Above all, when going through the various social media conversations and trends. And keeping up with the discussions that gain the most momentum online, what’s clear is that people love being right. Human nature is centered around our perception of self, and our understanding of the world. But people love being right so much that beliefs and opinions have now become a battleground. And with some seeking out alternative viewpoints and perspectives that they can align with, in order to be ‘more right’ than anybody else. Facebook Introduced a new app called ‘Forecast’.
Facebook Introduced ‘Forecast’, An App for making predictions about world events, like COVID-19
Forecast, a new project from Facebook’s internal R&D group, NPE Team, launched to build a community around predictions. The iOS app will allow users to ask questions and then use in-app points to make predictions about what might happen in the future. Users can also create, discuss, and view these crowdsourced predictions.
At launch, only invited participants in the U.S. and Canada will be allowed to make predictions and engage in conversations while the app is in beta testing. But these predictions and related discussions will be publicly accessible on the Forecast website and made shareable.
Forecast for Covid-19
Starting now, Facebook will invite members of the health, research, and academic communities to make predictions about the COVID-19 pandemic and its impact on the world.
At a time when Facebook and other major social platforms are under fire for their role in aiding the spread of misinformation, fake news, conspiracy theories, and other non-factual content presented as truth. An app focused on making “guesses”. This is particularly concerning because much of the app’s content will focus on guesses about COVID-19.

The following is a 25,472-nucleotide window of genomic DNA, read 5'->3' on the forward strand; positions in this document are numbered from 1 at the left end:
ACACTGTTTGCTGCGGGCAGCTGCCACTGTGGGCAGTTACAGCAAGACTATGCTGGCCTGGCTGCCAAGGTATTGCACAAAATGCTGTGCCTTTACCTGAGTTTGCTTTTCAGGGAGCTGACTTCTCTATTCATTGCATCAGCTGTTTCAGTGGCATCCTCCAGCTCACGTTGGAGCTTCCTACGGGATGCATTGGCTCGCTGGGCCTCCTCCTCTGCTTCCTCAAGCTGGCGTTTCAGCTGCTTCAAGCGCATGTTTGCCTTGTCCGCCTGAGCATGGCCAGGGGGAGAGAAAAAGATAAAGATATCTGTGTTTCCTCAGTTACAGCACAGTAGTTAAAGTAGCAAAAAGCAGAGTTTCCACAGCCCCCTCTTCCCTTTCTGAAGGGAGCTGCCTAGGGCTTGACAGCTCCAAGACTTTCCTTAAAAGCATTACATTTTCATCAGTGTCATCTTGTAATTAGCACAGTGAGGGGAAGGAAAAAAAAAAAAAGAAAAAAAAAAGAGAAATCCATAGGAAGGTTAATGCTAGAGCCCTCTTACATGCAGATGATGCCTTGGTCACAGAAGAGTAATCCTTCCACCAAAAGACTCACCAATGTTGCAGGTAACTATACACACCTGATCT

Forecast’s predictions may help show what people are thinking, but COVID-19 isn’t a game. To understand the world, scientists from a hypothesis, which is essentially an expanded form of an educated guess
How it works
The Forecast app turns the hypothesis into the end result, in away. The app lets users make a forecast and explain their reasoning — in other words, form a hypothesis. But instead of doing the work to test the forecast, through the application of the scientific method, Forecast will track the votes a given question receives.
Questions will be reviewed by the Forecast team and edited for clarity if needed. Users will be notified if their question is published.
Forecast’s polls are given aesthetically pleasing charts and graphs, which can be shared outside the app. That means users could start posting these guesses and the crowdsourced responses to sites like Facebook. Where the line between fact and fiction has already blurred. That could further complicate people’s understanding of what is already a complex topic: the COVID-19 pandemic.
You can download Forecast on iOS, though it’s currently in invite-only beta for members based in the US and Canada (you can apply for beta access by applying to join the Forecast beta testers Facebook group here). All of Forecast’s predictions and discussions are publicly available on the Forecast website.